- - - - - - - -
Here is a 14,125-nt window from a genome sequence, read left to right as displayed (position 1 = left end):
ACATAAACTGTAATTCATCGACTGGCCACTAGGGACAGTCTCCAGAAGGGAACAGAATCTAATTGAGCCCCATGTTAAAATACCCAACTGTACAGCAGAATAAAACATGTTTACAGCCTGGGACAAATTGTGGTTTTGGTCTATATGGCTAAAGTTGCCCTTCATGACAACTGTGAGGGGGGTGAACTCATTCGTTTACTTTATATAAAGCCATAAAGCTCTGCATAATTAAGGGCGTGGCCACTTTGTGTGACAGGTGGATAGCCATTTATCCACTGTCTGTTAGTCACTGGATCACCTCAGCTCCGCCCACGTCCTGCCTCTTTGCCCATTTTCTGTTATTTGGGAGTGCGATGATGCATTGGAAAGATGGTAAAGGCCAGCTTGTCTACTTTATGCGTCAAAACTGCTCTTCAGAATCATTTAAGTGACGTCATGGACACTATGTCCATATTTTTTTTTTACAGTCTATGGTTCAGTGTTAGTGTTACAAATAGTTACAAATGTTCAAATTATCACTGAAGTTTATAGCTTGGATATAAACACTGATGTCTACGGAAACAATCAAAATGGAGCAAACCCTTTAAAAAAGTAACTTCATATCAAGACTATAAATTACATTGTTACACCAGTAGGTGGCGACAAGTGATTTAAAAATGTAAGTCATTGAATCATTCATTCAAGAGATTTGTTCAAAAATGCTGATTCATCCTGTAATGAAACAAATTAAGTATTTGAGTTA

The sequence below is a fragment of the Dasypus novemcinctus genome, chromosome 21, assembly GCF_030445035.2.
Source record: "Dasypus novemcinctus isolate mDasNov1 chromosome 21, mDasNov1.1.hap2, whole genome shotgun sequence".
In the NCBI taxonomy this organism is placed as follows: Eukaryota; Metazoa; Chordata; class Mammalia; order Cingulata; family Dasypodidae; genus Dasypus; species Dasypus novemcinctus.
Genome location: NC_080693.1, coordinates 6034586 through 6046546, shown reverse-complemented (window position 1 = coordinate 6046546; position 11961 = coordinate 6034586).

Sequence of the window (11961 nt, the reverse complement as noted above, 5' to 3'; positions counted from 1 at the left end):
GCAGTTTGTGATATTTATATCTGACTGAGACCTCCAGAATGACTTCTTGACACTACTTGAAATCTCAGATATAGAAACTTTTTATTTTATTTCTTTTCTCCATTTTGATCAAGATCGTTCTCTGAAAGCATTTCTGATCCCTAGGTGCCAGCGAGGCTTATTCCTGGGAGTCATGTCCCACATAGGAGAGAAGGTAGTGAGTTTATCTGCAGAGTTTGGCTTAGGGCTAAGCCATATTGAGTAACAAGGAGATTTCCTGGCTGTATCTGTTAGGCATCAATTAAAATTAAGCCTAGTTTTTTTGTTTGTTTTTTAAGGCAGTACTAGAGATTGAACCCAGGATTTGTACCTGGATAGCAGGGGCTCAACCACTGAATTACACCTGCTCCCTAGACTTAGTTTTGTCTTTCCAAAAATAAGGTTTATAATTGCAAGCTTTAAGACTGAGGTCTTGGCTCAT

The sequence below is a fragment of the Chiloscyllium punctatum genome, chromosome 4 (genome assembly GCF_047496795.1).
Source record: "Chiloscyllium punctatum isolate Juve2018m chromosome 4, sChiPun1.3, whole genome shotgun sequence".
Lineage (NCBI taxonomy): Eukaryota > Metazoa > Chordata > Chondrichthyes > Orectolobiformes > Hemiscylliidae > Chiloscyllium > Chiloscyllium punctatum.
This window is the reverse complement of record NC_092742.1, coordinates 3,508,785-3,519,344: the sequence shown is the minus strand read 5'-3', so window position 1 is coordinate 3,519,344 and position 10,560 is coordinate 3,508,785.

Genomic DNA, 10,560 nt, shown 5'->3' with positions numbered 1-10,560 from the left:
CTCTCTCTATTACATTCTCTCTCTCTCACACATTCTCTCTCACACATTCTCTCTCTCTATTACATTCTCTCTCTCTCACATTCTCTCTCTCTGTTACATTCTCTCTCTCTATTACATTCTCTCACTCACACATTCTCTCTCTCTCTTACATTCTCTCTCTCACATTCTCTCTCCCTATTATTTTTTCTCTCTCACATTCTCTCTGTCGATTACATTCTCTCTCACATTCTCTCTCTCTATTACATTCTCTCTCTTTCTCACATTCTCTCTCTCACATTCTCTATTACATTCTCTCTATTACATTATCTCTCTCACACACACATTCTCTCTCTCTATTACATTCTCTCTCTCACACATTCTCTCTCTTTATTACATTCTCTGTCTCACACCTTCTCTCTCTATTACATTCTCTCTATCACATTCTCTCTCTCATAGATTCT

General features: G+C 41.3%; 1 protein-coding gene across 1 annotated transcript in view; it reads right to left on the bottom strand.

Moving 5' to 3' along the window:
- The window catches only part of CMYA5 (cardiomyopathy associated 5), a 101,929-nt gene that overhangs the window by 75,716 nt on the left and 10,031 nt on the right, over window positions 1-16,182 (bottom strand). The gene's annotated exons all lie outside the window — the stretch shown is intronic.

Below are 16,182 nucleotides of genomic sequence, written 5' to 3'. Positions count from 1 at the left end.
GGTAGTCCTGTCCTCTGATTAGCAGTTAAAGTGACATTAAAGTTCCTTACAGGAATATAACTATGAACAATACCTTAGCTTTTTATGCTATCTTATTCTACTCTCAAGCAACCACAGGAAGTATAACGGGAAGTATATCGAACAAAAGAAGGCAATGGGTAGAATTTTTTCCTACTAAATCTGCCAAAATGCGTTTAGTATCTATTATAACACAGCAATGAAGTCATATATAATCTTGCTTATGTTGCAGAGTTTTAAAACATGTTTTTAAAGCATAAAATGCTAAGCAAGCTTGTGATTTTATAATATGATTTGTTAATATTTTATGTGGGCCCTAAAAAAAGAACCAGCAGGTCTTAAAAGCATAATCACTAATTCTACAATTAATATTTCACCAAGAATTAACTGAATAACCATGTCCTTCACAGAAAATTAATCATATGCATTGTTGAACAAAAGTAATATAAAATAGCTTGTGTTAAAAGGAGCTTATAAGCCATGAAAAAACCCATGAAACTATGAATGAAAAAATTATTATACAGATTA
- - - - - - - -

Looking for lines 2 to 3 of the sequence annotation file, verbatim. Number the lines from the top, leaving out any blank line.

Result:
ACATAAACTGTAATTCATCGACTGGCCACTAGGGACAGTCTCCAGAAGGGAACAGAATCTAATTGAGCCCCATGTTAAAATACCCAACTGTACAGCAGAATAAAACATGTTTACAGCCTGGGACAAATTGTGGTTTTGGTCTATATGGCTAAAGTTGCCCTTCATGACAACTGTGAGGGGGGTGAACTCATTCGTTTACTTTATATAAAGCCATAAAGCTCTGCATAATTAAGGGCGTGGCCACTTTGTGTGACAGGTGGATAGCCATTTATCCACTGTCTGTTAGTCACTGGATCACCTCAGCTCCGCCCACGTCCTGCCTCTTTGCCCATTTTCTGTTATTTGGGAGTGCGATGATGCATTGGAAAGATGGTAAAGGCCAGCTTGTCTACTTTATGCGTCAAAACTGCTCTTCAGAATCATTTAAGTGACGTCATGGACACTATGTCCATATTTTTTTTTTACAGTCTATGGTTCAGTGTTAGTGTTACAAATAGTTACAAATGTTCAAATTATCACTGAAGTTTATAGCTTGGATATAAACACTGATGTCTACGGAAACAATCAAAATGGAGCAAACCCTTTAAAAAAGTAACTTCATATCAAGACTATAAATTACATTGTTACACCAGTAGGTGGCGACAAGTGATTTAAAAATGTAAGTCATTGAATCATTCATTCAAGAGATTTGTTCAAAAATGCTGATTCATCCTGTAATGAAACAAATTAAGTATTTGAGTTA

The sequence below is a fragment of the Dasypus novemcinctus genome, chromosome 21, assembly GCF_030445035.2.